Predicting asthma morbidity in children using proposed markers of Th2-type inflammation

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Assessment of inflammation is becoming a common practice in the clinical work-up of children with persistent asthma. Biomarkers of Th2-mediated inflammation include blood eosinophils (B-Eos), exhaled nitric oxide (FeNO), total serum IgE (S-IgE), and serum periostin. The aim of this study was to investigate the associations between asthma morbidity and increased levels of these biomarkers in pediatric asthma.


School-age children (n = 96) with various manifestations of persistent asthma were included in this nationwide Swedish study. The protocol included the asthma control test, Juniper's quality of life questionnaire (QoL), assessment of pulmonary function, bronchial hyperresponsiveness, height-adjusted FeNO, blood sampling for S-IgE, B-Eos, and periostin, and high-resolution computed tomography (HRCT) of the lungs.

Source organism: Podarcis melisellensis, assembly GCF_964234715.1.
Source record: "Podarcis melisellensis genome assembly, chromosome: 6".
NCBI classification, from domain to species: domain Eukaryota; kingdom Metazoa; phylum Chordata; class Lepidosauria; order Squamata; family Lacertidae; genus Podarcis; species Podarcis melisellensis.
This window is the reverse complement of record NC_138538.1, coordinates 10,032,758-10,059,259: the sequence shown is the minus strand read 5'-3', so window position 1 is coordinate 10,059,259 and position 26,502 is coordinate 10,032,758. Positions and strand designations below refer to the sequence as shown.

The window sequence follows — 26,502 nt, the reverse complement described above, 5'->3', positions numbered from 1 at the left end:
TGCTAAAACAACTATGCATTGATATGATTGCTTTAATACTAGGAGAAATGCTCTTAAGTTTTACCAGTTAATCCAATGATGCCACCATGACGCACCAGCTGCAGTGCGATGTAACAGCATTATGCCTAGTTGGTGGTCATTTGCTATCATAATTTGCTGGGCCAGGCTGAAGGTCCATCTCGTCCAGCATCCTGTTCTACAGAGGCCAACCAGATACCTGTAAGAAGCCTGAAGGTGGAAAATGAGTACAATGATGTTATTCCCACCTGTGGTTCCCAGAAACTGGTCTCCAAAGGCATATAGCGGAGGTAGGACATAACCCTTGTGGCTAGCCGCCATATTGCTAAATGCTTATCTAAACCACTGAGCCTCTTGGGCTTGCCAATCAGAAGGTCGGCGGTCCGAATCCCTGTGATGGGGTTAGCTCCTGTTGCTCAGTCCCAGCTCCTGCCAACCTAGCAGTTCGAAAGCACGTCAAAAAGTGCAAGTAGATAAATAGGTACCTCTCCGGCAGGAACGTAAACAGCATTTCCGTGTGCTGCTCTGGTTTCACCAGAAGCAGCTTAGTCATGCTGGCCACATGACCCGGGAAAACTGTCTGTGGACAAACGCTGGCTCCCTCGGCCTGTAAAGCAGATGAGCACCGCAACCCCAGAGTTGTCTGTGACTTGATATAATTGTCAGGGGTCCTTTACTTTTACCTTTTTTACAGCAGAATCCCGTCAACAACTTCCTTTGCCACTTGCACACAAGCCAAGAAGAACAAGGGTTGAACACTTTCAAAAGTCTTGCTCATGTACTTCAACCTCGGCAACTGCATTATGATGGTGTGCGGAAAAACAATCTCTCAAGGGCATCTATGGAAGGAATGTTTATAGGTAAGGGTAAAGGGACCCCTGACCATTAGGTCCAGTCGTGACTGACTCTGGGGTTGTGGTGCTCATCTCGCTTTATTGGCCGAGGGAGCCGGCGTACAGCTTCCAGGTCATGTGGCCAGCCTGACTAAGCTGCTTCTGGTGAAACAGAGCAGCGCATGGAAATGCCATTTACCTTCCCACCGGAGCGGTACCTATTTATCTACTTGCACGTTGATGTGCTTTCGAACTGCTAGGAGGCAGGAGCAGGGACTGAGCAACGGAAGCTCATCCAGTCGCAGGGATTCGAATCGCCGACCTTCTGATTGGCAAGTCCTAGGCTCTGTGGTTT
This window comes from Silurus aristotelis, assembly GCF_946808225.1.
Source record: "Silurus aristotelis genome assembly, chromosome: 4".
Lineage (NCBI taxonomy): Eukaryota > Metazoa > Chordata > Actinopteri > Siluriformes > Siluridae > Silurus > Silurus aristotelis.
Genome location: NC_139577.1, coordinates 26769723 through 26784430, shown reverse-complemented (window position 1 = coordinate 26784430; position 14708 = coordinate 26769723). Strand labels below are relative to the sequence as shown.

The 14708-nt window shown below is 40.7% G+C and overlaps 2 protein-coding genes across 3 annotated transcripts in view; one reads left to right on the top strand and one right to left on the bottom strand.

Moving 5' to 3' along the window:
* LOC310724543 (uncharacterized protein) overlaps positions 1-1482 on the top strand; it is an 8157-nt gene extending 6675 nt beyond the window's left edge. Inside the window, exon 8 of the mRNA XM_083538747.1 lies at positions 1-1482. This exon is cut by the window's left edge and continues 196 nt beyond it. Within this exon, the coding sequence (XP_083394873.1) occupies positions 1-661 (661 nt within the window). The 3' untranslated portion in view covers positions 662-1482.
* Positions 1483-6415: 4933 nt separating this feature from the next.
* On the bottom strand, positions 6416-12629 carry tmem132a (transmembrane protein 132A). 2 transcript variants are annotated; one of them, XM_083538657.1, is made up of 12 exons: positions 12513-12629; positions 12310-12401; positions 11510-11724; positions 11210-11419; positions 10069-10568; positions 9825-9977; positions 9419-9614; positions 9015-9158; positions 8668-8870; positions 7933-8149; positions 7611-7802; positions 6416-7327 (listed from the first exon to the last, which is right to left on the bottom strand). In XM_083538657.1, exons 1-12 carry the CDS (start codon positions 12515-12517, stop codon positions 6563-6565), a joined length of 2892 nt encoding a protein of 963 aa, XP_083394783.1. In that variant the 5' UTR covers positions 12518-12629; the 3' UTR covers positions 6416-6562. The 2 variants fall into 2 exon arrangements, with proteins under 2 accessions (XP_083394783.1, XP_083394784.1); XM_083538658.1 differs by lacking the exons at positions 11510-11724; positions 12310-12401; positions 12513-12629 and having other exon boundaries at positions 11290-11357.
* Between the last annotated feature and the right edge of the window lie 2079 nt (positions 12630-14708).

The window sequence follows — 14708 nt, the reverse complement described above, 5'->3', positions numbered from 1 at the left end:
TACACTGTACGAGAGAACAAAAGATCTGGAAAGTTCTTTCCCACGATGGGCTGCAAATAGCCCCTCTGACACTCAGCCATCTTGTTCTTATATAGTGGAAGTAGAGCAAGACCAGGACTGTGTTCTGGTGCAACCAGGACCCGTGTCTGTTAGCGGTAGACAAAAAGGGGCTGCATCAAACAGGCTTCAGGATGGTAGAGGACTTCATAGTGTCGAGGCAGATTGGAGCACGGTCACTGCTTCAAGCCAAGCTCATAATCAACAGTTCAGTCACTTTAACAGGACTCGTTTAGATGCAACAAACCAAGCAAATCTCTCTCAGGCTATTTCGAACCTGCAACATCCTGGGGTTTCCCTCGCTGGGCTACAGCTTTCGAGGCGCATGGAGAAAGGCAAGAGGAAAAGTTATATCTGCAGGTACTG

Children with both high levels of height-adjusted FeNO and B-Eos were younger (p = 0.001), had more often severe asthma (p = 0.015), were more allergic (p < 0.001), had a reduced asthma control (p = 0.035), reduced QoL (p = 0.035), more exacerbations (p = 0.004), reduced FEV1/FVC (p = 0.001), and increased bronchial hyperresponsiveness (p < 0.001) as well as greater bronchial wall thickening on HRCT (p = 0.022) compared to those with low levels of both biomarkers. Grouping children according to high and low serum periostin levels did not relate to differences in clinical characteristics and biomarkers.


Assessment of both local and systemic Th2-mediated inflammation by the analysis of easily attainable biomarkers such as exhaled NO and blood eosinophils has a high predictive value for the identification of children with the highest asthma morbidity. Adjusting FeNO values according to the individual child's height increases the clinical usefulness of this biomarker.

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